Interview with Composer Luca Longobardi

Alongside the launch of the playlist he curated for Spotify, Italian composer Luca Longobardi joins us to discuss his latest project: the soundtrack for the Immersive Van Gogh Exhibit. Coming off their highly acclaimed Atelier de Lumières exhibition in Paris, Longobardi once again partners with Artistic Director Massimiliano Siccardi to create an imaginative soundtrack for a fully immersive experience. In the interview below, he invites us to lean into the power of art and beauty to ignite our imagination as we all search for a new normal in a post-pandemic world. From his weekly live-streamed concerts to writing new music, the composer discusses the many ways he’s been keeping busy, as well as his sources of inspiration for a soundtrack which he calls his ‘most honest and true work’.

How did you become involved in this exhibition? 

LL: What binds me to Artistic Director Massimiliano Siccardi, in addition to a long-standing friendship, is an elective affinity that has always allowed us to work creatively in a very fast and direct way. From the contemporary ballets which he curated to the performance installations that saw us together on stage, there has always been a very pragmatic approach based on a shared method, creative genesis and philosophical vision of art. I have been involved in fifteen other immersive shows with him, but I think this Van Gogh, this Vincent of ours, is perhaps the most honest and true work done so far.

Your works are known to have a strong integration of classical and contemporary music, who are some of your favourite composers in both genres? 

LL: Beethoven is my first choice. During my study in New York I took a monographic course for a semester and had the opportunity to analyze almost his complete works and also read a lot about his life and his approach to music. His concepts of musical writing, of ‘thinking by parameters’, of cohesion and timbre division have been a real epiphany and have strongly influenced my approach to composition over time.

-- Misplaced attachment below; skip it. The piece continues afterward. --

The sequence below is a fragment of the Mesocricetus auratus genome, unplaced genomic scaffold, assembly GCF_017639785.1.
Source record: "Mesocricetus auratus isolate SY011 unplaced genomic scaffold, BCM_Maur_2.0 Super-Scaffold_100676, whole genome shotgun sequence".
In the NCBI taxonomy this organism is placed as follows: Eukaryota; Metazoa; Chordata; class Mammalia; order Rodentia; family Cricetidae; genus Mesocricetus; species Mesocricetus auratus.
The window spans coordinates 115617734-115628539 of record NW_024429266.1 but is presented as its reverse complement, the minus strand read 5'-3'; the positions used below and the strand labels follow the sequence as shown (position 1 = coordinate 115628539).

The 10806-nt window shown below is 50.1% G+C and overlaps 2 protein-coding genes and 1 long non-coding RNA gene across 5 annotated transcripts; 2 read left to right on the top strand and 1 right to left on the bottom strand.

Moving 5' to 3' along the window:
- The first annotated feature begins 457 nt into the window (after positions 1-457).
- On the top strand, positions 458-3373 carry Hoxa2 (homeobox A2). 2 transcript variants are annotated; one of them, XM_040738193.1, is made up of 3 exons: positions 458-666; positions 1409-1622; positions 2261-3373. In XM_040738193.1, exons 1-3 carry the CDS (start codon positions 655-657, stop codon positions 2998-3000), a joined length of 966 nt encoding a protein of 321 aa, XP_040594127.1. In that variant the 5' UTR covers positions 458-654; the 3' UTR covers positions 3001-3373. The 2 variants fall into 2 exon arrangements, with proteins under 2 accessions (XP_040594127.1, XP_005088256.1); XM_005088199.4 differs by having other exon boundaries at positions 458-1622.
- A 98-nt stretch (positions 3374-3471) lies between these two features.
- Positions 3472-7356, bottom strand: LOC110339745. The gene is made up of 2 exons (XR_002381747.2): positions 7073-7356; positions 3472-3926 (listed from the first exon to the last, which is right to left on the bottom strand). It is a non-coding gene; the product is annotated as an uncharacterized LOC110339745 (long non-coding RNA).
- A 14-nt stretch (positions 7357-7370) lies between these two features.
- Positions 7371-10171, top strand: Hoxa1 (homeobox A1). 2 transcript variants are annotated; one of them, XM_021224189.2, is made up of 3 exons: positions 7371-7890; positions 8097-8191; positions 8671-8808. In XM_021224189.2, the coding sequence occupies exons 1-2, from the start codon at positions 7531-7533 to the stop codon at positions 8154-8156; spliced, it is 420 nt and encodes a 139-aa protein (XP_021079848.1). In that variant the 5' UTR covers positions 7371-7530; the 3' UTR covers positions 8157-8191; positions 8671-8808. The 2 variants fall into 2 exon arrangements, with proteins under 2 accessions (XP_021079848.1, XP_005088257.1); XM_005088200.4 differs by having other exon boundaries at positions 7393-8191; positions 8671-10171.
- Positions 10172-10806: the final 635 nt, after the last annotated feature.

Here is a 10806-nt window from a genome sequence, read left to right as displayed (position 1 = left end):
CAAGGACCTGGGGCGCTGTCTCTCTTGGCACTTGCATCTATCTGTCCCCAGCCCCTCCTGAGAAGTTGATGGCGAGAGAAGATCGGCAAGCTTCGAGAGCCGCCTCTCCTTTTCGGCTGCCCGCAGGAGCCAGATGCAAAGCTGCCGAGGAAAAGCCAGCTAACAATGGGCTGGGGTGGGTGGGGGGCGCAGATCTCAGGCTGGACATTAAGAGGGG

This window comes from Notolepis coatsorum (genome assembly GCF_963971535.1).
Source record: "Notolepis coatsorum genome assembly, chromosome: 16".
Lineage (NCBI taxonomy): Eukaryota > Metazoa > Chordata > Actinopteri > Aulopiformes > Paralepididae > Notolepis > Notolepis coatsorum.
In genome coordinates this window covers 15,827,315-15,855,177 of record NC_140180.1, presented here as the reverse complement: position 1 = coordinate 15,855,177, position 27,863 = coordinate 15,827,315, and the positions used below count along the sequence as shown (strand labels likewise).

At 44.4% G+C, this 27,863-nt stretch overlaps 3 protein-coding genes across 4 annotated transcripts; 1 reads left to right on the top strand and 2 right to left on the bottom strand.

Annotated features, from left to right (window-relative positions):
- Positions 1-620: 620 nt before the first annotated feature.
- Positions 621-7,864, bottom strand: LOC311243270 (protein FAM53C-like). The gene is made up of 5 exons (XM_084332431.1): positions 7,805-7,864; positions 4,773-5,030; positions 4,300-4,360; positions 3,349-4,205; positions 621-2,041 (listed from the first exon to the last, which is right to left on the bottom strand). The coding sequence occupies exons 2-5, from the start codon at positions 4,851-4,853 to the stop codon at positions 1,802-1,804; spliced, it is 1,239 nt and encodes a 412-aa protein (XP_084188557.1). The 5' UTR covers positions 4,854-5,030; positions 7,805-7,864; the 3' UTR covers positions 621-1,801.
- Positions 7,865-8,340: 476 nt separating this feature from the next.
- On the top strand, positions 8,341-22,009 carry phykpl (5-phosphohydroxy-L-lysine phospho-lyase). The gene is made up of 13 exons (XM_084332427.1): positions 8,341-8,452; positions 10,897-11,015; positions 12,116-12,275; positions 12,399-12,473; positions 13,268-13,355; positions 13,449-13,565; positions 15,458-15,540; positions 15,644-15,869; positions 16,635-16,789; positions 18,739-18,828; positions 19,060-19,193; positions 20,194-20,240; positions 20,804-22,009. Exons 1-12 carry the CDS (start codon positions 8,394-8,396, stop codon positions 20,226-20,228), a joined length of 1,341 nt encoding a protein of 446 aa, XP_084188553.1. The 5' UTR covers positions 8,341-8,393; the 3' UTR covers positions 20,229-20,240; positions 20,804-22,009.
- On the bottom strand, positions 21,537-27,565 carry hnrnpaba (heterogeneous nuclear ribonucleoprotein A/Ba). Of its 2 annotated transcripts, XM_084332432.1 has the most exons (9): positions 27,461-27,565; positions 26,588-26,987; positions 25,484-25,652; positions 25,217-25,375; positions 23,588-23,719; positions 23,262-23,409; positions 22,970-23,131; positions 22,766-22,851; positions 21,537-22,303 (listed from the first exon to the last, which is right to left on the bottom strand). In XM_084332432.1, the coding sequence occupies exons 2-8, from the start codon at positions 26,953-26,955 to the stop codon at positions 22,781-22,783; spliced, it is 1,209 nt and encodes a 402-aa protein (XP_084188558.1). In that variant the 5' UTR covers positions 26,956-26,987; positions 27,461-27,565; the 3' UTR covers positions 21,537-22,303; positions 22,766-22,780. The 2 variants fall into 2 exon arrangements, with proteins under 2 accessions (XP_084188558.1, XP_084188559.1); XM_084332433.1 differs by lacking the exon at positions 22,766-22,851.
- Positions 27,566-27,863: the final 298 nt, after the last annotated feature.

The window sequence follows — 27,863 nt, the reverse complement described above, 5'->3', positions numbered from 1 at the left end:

In the contemporary scene, my choice is Arvo Pärt, for his minimalism and expressive purity. In the electronic scene, I really appreciate Alessandro Cortini and Murcof: both of them manage the concept of noise and silence in such a way that they become structural in the compositional process.

Do you have a favourite Van Gogh painting? 

LL: I do! Bedroom in Arles is one of my favourites. The intimacy of the place represented on canvas is a very powerful sign of total openness towards the world. It is a sort of invitation to find out about his fragility.

The second one is Cafe Terrace at Night. I particularly love the underlying symbolism that reflects the personal, almost therapeutic role that Van Gogh’s painting had come to represent to him. In this particular moment, I can relate to this connotation of art more than ever.

'Bedroom in Arles' — Van Gogh. Copyright

What are some of the main elements of the soundtrack that you’d like attendees to focus on?

LL: Immersive art is a very complex concept, it is not just a technical way to represent A/V in huge spaces. The word immersive indicates a deep commitment of intentions which connect images and sounds in a way that the audience is able to experience a different perception of the art.